Back in the past, Quintus and Satan chat pleasantly, and Quintus remarks about how he really ought to be getting home. Satan reminds him that Helene/Diana was the one who guided him here; without her to guide him back to his own time, he’s stuck. He laughs maniacally (Satan laughs, that is; Quintus doesn’t find it funny) promising to reserve Quintus a spot in hell once his natural life is over.
(There now. It’s all over. Inhale, exhale, inhale, and so on. Put your head between your knees if you have to. There you go. Feel better?)
Mike attempts to explain the plot to this point. Tom and Crow keep urging him to start further back, until he’s explaining about the numerous temp jobs he had before the chronology of the show began. One job in particular sticks in his memory, and he recalls his lazy, stinky, accountant-punching work habits while wondering why he was fired. Eventually he devolves into a bitter reverie, muttering obsessive inaudible threats to himself.
Host Segment One:
The Observers administer an intelligence test to everyone. Pearl tells them the test is biased against her and refuses to complete it. Bobo is a “profoundly stupid ape,” a claim he refutes by stacking boxes in the background. Gypsy ranks “eightieth percentile among robots of her kind, of which there is only one.” Crow fell asleep and drooled all over his test. Mike was still in his reverie when he took his and could only write why, why, why… Tom only missed one question and it was due to a misplaced decimal—a score that ranks him higher than one of the Observers. They send the unfortunate Observer’s brain off to the Enrichment Chamber.
Host Segment Two:
Tom has been taken to the planet’s surface to be an Observer. The other Observers congratulate him, but question his Observer qualifications. They challenge him to read Pearl’s mind. Servo glares at her and describes her thoughts as, “I couldn’t read a mind if it were written on a cereal box…” He breaks down and admits he was reading his own mind. Pearl complains that they’re out of spoons. Spoons begin to spill freely from Servo’s sleeve, and he flees the Observers’ wrath. They catch him and discover his external brain is just an olive. They send him back up to the Satellite.
Host Segment Three:
Livia the witch appears on the Satellite of Love to enslave one and all! Or she would, if she could stop metamorphing. After cycling rapidly through the forms seen in the film (a cat, a crow, and a scone/bat/pancake/thing) she moves on to such items as a football, an inflatable penguin, and Pearl Forrester. When movie sign rolls around she’s stuck as a bottle of bleach.
Host Segment Four:
Mike remembers he has a Digger Smolkin record he bought at a garage sale. Upon playing it, they hear classic songs with many key lyrics replaced. Even Beethoven’s Fifth is rendered as “Bababa Rat! Bababa Death!” Greensleeves is sung almost unaltered, with only one word changed at the end.
Host Segment Five:
Crow is an imp, and chuckles generically while Tom obsesses over Leonard Maltin’s three-star rating of this film. He makes Mike dress up as Maltin and read an apology that includes such phrases as, “I have been to the proletariat district and consorted with the prostitutes…” Down on the Observer planet, Bobo has gotten up for a midnight snack. He sings “When the Swallows Come Back to Capistrano,” and shouts “mayo-NNAISE” while he makes a sandwich for a long, long time. Mistaking the Enrichment Chamber for a refrigerator, he slices up an Observer’s brain. He realizes his mistake when every attempted bite provokes an offscreen scream, tapes the brain back together, and flees with the jar of mayonnaise.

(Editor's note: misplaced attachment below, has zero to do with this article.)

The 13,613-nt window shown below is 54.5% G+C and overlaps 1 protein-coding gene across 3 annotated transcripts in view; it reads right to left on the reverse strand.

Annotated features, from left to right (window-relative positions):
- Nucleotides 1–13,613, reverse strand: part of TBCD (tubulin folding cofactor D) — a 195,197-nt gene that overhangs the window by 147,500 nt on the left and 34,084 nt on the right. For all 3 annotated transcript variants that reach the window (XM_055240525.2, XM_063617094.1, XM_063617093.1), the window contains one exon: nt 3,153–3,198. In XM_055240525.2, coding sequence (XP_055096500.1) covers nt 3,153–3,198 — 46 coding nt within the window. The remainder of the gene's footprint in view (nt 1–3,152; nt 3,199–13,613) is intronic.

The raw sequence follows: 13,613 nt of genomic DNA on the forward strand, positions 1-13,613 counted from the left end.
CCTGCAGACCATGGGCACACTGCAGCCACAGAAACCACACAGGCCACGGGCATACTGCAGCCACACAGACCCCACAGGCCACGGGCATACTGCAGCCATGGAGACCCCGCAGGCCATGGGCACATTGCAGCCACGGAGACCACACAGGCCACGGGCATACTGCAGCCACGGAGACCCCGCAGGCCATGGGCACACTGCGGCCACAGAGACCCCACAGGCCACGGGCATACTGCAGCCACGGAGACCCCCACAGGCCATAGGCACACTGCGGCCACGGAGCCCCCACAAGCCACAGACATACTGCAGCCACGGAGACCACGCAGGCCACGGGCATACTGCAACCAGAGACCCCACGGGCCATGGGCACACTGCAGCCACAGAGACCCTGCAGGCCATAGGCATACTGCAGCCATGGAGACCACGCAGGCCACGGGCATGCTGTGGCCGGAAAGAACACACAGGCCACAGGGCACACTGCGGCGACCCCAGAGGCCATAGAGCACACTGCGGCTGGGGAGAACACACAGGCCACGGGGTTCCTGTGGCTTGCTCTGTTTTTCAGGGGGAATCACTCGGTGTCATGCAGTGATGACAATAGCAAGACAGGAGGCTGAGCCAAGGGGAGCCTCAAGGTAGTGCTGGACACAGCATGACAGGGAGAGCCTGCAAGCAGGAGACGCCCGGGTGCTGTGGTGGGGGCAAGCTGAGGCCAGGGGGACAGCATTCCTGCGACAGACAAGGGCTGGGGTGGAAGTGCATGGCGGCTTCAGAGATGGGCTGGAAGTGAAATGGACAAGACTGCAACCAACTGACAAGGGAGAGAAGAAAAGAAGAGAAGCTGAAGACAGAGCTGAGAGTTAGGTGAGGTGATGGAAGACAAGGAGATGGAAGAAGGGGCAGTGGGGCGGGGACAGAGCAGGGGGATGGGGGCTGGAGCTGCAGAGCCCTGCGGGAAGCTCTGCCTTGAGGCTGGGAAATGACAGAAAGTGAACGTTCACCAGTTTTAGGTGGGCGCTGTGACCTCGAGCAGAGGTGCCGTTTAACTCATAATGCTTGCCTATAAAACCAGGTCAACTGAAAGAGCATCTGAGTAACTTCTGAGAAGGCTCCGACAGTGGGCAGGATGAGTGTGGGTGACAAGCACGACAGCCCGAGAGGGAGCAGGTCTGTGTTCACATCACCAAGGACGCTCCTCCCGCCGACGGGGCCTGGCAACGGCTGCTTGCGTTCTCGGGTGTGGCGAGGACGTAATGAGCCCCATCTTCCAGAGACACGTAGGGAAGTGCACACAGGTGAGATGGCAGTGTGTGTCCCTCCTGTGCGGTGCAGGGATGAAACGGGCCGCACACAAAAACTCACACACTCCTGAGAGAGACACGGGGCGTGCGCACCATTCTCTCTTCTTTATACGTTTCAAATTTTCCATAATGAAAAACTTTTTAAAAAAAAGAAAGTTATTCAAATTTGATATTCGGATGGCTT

The Observers hold up their brains.
Single-digit cast? Check. Two or three locations? Check. Stilted, incomprehensible script? Check. Allison Hayes in next to nothing? Double-check. Even if I hadn’t seen his name in the credits, I could have identified this as a Roger Corman film. The only thing that might have thrown me off is the intensely bizarre Mighty Jack quality of the story. Half of a normal Corman film is footage of the characters walking from one place to another. This one eschews walking scenes for the frenetic pace, arbitrary rules, and plot non sequiturs of a bad Japanese TV show. It’s more of a trade-off than an improvement. On the one hand, it’s nowhere near as boring as most of his other films. On the other, it makes a whole lot less sense.
There are a lot of good host segments in this episode. From Mike’s bitter memories, to his Maltin impersonation, each sketch is well executed. My favorite is the shapeshifting witch segment (especially when she turns into Pearl for a moment), while my least favorite is the interminable “Bobo making a brain sandwich.” It’s not that it isn’t well done; it’s that it goes on more than a little too long.
When it comes time to select a quote from the film segments from the top of the review, I usually only have one, or at most two, in my brain to choose from—if I have any at all. For the Undead I chose STAY, which is what Quintus shouts at the culmination of a plethora of bizarre, nonsensical advice about whether or not Helene should sacrifice herself to save her future lives. A good argument could also be made for Mike’s comment immediately following, when he states, “I’ve never known more about what isn’t going on in a movie.” During the lengthy “hypnotize you with my hand” scenes, Tom shouts “SLEEP!” a number of times, something they will repeat in several future episodes. At the very beginning, when Satan shows up to introduce us to the movie, Mike introduces him as, “Peter Pan: Antichrist.” Any one of the above would be funny enough to put at the top of the review. Several others during the film were funny enough as well. It’s a wretched, nonsensical movie, but the commentary is some of the best they’ve done during the run of the show, and it never slows down.
(1957, Horror/Fantasy, b&w)